2018 Media Releases

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Restoration works in the pipeline for Seymour’s historic Old Goulburn Bridge

Thursday 29 March, 2018

Works to prevent further deterioration of the Old Goulburn Bridge in Seymour, possibly allowing boats to travel down the river once more, are expected begin over the coming months, with Council currently looking for contractors.

The Victorian Heritage Register-listed bridge, constructed in 1892-3, was once the entrance to Seymour from the Hume Highway and was the main crossing over the Goulburn River.

In 2014, Council started restoration works on the bridge, but they were stopped after it was discovered its deterioration was far greater than expected.

In consultation with Heritage Victoria, an engineering inspection and report has since suggested a new refurbishment method and Council is now in the process of securing a contractor to undertake repair works.

The short-term improvements will include installing cable bracing, removing the existing superstructure and waterproofing the remaining timber to halt its deterioration.

Mitchell Shire Mayor Rhonda Sanderson said the short-term improvements could see boats be able to pass under the bridge again.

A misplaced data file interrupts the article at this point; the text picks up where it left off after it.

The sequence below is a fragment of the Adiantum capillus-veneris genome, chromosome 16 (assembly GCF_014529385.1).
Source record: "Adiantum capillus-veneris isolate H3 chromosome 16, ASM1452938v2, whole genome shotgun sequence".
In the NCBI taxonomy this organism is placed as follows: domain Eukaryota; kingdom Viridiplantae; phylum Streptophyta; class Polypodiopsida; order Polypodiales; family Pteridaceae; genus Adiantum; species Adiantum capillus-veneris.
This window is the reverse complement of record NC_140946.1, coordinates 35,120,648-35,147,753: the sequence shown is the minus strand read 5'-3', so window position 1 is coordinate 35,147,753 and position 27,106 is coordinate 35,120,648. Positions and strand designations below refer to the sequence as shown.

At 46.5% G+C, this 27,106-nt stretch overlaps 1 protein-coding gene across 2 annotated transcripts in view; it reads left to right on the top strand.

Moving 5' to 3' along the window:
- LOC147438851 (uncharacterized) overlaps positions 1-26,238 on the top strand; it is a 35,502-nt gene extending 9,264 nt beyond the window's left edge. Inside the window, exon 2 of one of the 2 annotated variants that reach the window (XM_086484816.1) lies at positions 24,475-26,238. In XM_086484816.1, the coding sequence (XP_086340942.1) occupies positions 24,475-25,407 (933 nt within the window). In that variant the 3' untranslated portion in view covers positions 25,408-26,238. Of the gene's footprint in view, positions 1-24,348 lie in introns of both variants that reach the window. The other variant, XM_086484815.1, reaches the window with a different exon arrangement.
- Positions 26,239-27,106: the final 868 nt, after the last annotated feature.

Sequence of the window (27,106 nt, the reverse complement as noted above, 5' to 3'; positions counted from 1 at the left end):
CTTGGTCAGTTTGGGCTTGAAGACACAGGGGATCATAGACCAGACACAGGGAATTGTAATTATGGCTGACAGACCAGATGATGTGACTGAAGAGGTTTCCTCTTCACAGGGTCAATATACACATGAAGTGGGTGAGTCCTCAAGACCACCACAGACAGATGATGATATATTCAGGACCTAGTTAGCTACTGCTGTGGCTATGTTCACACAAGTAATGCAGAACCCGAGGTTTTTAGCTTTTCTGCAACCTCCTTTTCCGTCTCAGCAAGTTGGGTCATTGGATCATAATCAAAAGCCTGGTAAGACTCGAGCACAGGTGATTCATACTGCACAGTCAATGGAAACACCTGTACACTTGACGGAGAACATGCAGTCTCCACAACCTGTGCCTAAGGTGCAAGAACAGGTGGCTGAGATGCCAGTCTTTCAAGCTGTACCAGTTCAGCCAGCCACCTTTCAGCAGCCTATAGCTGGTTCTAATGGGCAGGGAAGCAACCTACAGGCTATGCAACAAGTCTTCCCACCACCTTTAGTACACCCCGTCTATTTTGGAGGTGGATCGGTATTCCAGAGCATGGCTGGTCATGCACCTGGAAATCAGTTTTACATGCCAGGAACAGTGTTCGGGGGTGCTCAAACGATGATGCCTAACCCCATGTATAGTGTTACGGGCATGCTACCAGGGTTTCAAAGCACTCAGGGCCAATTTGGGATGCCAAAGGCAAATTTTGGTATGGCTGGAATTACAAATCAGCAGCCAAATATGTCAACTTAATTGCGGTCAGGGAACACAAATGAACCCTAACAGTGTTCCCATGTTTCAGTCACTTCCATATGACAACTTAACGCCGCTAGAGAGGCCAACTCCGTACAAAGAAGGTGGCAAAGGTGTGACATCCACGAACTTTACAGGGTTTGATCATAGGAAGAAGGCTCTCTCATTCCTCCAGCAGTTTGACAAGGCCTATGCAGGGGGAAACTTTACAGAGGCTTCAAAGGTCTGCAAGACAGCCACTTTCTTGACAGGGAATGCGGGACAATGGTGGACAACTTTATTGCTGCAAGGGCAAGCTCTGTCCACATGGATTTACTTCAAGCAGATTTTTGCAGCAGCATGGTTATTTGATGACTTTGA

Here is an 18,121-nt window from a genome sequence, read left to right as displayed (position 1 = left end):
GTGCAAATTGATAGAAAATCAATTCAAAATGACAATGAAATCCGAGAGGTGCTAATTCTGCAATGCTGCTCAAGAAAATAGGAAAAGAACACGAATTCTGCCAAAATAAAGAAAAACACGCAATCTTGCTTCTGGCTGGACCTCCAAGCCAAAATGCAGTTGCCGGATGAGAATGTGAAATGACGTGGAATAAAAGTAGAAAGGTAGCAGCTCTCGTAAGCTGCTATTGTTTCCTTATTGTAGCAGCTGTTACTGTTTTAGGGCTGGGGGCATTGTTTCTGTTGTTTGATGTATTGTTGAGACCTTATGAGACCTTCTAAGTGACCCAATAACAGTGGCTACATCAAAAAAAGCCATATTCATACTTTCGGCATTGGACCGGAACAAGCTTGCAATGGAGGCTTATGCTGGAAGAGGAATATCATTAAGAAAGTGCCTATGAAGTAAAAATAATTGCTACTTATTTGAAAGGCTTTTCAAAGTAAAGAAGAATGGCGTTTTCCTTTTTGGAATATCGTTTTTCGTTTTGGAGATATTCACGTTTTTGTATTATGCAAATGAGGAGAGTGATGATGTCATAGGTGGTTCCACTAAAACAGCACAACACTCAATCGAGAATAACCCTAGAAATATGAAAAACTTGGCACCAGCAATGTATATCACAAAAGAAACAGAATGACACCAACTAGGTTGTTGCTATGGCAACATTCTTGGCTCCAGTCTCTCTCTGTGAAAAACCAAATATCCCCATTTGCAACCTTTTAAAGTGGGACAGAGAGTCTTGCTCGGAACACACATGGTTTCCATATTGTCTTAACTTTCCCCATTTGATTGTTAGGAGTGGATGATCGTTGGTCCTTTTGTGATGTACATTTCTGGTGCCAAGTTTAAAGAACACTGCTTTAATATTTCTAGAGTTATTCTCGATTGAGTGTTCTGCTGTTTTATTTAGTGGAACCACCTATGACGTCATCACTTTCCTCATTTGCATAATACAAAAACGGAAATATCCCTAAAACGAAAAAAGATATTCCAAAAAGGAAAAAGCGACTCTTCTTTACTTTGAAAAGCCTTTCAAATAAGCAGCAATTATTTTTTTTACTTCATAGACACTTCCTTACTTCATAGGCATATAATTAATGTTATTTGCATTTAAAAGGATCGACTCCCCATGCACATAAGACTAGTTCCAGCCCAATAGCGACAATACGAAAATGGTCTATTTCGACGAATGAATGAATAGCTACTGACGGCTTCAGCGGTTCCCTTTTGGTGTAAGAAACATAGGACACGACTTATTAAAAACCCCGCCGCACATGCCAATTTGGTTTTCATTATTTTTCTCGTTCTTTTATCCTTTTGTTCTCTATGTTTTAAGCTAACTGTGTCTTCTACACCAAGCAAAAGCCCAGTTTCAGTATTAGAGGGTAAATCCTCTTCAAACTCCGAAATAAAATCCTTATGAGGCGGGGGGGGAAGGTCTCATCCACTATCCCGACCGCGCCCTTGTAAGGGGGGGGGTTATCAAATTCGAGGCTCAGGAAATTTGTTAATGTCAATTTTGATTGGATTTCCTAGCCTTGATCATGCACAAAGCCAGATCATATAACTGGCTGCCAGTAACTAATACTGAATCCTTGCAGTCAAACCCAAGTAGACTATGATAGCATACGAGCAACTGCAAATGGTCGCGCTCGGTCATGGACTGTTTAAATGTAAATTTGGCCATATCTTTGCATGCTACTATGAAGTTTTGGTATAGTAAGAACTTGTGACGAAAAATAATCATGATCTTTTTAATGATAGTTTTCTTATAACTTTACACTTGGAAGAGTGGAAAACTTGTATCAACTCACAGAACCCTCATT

“The river is completely closed to the public at the moment and boats and other water vessels aren’t able to pass under the bridge because of safety concerns,” Cr Sanderson said.

“The bridge has the potential to be a major drawcard for the Seymour area and it presents a wonderful tourism opportunity for our Shire.

“The long-term aim is for the bridge to eventually be fully restored and to even build a new light-weight pedestrian bridge with the remaining restored elements of the original bridge.

“However, these long-term works would be heavily dependent on the availability of being able to secure external funding. In the meantime, it will be fantastic to see these short-term works completed and for boats to possibly be able to travel down the river once more.”

 The $183,000 short-term works have been funded by Mitchell Shire Council and are expected to start in the coming months, subject to contractor availability, river levels and the weather.